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Two educators vie for seat on Coeur d’Alene school district with differing views on mask mandates, spending

No matter what, someone new will sit on Coeur d’Alene’s school board after this election, with two educators vying for a position after incumbent Jennifer Brumley announced she would not run.

School psychologist Lindsey Swingrover will face former elementary school teacher Lesli Bjerke in the upcoming Coeur d’Alene School District election.

Swingrover has spent over a decade as a school psychologist in the Coeur d’Alene school district and decided to run after she saw how the pandemic affected everyone – parents, students and educators.

“Last year was definitely the hardest year of my career for sure, with all of the drama with COVID, not just in schools, but the chaos and division in the community,” Swingrover said. “I started to think this is the time for someone with a mental health background to be on the school board.”

Bjerke retired in 2016 after 25 years as an elementary school teacher in Southern California, according to Bjerke’s campaign website. Bjerke did not respond to interview requests in time for publication.

Bjerke has a master’s in education administration, according to a Q&A on the Kootenai County GOP website, and has also served on a district curriculum committee.

The divide in the community stemmed from school board meeting attendants feeling unheard, Bjerke told the Coeur d’Alene Press earlier this month. Bjerke was referring to a canceled Coeur d’Alene school board meeting Sept. 24 where protesters showed up to voice frustrations over mask mandates in schools, which was supposed to be up for a vote that night.

Bjerke posted on her Facebook page Oct. 15 she would not support mask requirements in schools. She did not specify on her social media about whether she would support a vaccine mandate.

Bjerke was quoted as saying that COVID-19 vaccines were “rushed out without following strict protocols” and that citizens are “losing their health freedom” on the Kootenai County GOP candidate page.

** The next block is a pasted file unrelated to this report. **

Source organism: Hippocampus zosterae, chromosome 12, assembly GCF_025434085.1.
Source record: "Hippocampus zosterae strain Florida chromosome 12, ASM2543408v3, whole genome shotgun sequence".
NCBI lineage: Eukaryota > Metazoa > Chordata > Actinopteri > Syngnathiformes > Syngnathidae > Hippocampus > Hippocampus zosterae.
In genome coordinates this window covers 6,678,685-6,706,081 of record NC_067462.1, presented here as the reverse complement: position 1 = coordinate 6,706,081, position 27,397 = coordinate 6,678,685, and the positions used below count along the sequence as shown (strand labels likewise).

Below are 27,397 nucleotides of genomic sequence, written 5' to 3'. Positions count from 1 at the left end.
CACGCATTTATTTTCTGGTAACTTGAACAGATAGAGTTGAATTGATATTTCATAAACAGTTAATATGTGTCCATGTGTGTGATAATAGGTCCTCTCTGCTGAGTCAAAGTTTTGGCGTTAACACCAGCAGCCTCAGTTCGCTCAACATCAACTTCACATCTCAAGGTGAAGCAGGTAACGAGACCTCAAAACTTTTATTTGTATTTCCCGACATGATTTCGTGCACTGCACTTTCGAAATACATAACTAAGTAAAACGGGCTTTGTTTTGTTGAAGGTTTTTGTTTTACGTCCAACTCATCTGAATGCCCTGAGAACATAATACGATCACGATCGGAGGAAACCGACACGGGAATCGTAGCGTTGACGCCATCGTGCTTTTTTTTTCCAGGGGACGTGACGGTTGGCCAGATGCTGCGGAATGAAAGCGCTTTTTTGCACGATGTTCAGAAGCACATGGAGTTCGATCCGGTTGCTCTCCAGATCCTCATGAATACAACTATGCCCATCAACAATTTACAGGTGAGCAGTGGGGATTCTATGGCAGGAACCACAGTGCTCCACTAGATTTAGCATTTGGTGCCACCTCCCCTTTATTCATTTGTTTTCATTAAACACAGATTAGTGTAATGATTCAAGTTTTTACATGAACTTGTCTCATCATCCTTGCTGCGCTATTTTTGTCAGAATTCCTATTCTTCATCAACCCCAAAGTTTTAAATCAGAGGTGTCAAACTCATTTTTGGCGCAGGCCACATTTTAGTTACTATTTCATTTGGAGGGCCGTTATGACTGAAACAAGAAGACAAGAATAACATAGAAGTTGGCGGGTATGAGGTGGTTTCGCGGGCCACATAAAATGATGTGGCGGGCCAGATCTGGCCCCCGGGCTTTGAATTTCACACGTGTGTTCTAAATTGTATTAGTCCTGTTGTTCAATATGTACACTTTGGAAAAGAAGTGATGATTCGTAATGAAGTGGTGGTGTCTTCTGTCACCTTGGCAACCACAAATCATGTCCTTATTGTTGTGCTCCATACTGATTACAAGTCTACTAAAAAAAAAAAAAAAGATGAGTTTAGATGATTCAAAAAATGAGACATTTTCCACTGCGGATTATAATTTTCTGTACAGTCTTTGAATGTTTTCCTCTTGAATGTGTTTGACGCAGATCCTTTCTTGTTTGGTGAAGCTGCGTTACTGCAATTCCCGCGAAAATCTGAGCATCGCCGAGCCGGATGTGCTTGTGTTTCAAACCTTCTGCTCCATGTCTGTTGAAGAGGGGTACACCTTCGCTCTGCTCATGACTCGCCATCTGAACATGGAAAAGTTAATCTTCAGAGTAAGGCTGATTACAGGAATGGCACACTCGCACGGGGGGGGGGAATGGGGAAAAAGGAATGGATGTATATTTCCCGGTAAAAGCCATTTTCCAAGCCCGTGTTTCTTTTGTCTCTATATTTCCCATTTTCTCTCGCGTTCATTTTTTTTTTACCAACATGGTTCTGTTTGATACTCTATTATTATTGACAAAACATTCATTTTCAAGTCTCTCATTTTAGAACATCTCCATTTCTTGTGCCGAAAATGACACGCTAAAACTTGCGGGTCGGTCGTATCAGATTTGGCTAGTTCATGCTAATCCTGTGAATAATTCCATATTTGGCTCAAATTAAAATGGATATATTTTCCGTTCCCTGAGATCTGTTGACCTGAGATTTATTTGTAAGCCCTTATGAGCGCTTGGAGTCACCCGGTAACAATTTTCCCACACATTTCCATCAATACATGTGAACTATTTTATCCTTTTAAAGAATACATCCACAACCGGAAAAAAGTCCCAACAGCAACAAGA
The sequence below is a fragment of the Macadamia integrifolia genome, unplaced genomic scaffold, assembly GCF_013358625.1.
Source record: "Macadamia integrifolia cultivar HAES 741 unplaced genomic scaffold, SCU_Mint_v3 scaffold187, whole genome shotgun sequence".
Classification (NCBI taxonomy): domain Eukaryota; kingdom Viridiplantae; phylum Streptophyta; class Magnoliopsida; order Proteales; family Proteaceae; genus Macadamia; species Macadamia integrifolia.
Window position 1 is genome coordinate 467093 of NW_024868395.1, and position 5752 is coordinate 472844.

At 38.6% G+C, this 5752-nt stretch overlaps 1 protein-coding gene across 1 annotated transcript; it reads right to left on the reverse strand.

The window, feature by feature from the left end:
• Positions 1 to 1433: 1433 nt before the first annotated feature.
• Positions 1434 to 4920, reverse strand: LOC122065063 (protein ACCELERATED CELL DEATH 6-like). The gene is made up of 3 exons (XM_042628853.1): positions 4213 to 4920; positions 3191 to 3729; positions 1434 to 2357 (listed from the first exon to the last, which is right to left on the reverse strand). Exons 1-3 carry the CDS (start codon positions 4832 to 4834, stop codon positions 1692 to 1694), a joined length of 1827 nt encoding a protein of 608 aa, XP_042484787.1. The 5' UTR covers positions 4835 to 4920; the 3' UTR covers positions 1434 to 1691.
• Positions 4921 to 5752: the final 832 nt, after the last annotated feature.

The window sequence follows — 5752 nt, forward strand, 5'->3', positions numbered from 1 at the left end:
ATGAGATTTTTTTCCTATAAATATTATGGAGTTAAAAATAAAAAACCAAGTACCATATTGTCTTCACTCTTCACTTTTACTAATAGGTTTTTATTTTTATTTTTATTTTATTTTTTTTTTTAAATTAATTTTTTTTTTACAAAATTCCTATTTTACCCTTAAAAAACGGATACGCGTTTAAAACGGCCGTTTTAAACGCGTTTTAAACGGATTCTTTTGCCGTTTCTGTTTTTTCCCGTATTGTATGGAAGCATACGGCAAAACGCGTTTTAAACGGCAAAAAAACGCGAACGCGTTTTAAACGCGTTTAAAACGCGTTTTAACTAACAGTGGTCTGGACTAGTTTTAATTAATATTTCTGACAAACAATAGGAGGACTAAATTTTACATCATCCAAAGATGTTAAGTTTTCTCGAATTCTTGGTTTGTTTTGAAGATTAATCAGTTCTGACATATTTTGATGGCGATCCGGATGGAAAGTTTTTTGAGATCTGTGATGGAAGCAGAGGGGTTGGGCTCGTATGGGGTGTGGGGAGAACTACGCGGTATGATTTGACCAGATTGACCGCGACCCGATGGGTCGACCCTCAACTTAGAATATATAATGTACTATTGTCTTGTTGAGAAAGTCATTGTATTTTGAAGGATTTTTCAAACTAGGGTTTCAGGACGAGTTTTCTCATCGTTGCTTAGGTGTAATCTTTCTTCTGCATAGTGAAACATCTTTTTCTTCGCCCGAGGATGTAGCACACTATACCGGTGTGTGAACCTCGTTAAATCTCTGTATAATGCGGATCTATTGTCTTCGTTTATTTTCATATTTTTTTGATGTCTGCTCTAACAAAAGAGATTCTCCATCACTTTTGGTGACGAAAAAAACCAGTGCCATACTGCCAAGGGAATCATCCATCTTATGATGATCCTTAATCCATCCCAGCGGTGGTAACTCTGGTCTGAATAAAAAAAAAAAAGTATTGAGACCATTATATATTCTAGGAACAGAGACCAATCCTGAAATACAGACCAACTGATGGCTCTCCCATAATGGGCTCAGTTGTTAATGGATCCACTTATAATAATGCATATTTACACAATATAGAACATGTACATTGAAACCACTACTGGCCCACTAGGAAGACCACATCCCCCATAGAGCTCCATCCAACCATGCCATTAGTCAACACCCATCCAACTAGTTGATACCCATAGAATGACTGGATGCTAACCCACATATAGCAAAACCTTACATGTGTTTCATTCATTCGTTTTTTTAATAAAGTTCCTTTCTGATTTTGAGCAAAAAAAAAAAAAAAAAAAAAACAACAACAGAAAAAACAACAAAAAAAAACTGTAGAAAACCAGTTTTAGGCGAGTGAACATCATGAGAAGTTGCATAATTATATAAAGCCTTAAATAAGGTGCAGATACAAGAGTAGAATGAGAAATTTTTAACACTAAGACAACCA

The vaccines for COVID-19 underwent several clinical trials involving tens of thousands of participants and three have been approved, produced by Pfizer, Moderna and Johnson & Johnson. The Centers for Disease Control and Prevention, the World Health Organization and the Federal Drug Administration have said the approved vaccines in the U.S. are all safe, effective and reduce the risk of hospitalization or death due to COVID-19.

Bjerke identified as fiscally conservative on the Kootenai County GOP candidate page. She also advocated for transparency between the board and the community, emphasis on a “classical education” and keeping critical race theory from being taught in public schools, according to a flyer she posted on her Facebook page.

“We need to get back to educating, rather than indoctrinating,” Bjerke wrote on her own campaign website.

Swingrover agreed with Bjerke that critical race theory, an “advanced grad school-level theory,” she said, should not be taught to children. However, she said Bjerke was addressing a problem that was not locally relevant.

“There aren’t any mandates on the table, and CRT isn’t being taught,” Swingrover said.

One of Swingrover’s priorities is expanding access to mental health resources in schools, with more counselors and services especially for suicide prevention. She said she wanted to continue supporting school levies, which pays for 25% of the district’s operating budget. Most of that budget goes toward paying the district’s staff.

Without levies, Swingrover said, valuable education programs throughout the district would face cuts.

“I think of what that means if you’re cutting a district’s budget again by 25%. In any given building that means we’re getting rid of art, we’re getting rid of P.E., we’re getting rid of music,” Swingrover said. “Those are expensive programs.”

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